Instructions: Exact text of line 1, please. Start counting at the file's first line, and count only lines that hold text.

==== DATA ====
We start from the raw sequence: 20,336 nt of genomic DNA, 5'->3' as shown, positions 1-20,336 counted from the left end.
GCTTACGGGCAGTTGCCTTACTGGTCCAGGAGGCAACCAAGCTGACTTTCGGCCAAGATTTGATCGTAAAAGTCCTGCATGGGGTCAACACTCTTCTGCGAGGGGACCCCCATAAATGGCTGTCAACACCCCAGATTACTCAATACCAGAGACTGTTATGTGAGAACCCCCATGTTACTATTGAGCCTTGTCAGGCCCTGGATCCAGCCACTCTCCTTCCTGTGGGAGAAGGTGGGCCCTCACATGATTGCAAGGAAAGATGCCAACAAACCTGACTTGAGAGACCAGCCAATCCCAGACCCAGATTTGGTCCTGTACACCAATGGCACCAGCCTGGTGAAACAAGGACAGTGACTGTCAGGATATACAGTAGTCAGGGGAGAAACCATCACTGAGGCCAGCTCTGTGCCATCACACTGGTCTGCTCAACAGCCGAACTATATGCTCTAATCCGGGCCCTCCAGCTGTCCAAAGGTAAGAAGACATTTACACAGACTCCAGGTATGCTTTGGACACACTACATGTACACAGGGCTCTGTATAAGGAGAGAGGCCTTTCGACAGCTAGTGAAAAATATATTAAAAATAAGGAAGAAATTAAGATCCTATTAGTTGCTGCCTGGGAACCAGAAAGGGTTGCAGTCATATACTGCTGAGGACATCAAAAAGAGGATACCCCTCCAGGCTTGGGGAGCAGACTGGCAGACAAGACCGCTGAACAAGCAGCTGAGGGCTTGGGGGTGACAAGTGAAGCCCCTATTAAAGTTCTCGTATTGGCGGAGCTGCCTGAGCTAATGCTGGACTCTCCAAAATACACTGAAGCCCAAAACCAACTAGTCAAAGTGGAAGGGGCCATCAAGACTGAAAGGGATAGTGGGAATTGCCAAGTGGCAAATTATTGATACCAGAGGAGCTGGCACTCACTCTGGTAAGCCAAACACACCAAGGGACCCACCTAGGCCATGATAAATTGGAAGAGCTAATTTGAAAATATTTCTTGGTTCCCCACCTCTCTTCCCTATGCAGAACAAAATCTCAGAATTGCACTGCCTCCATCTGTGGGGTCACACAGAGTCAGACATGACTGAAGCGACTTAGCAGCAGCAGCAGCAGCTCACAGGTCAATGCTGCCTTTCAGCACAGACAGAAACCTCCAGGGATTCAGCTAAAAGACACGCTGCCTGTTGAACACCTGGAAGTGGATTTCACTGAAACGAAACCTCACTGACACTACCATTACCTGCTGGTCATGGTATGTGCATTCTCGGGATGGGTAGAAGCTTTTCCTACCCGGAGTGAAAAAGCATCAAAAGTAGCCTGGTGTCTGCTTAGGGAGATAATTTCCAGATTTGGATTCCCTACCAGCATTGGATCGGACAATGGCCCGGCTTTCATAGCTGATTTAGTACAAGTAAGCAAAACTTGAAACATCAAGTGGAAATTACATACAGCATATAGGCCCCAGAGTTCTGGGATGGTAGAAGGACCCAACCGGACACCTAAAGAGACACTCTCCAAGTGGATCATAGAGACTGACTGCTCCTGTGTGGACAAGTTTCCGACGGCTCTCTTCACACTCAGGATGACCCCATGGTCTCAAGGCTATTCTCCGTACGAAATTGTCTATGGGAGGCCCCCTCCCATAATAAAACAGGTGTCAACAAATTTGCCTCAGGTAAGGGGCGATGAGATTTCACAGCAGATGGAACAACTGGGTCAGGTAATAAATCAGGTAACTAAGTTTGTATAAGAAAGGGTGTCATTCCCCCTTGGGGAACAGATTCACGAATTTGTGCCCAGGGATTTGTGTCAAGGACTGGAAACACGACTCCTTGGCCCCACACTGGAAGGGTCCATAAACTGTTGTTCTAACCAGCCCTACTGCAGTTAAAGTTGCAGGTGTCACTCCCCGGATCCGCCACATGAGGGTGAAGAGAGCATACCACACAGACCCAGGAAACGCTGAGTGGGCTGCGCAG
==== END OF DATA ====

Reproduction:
We start from the raw sequence: 20,336 nt of genomic DNA, 5'->3' as shown, positions 1-20,336 counted from the left end.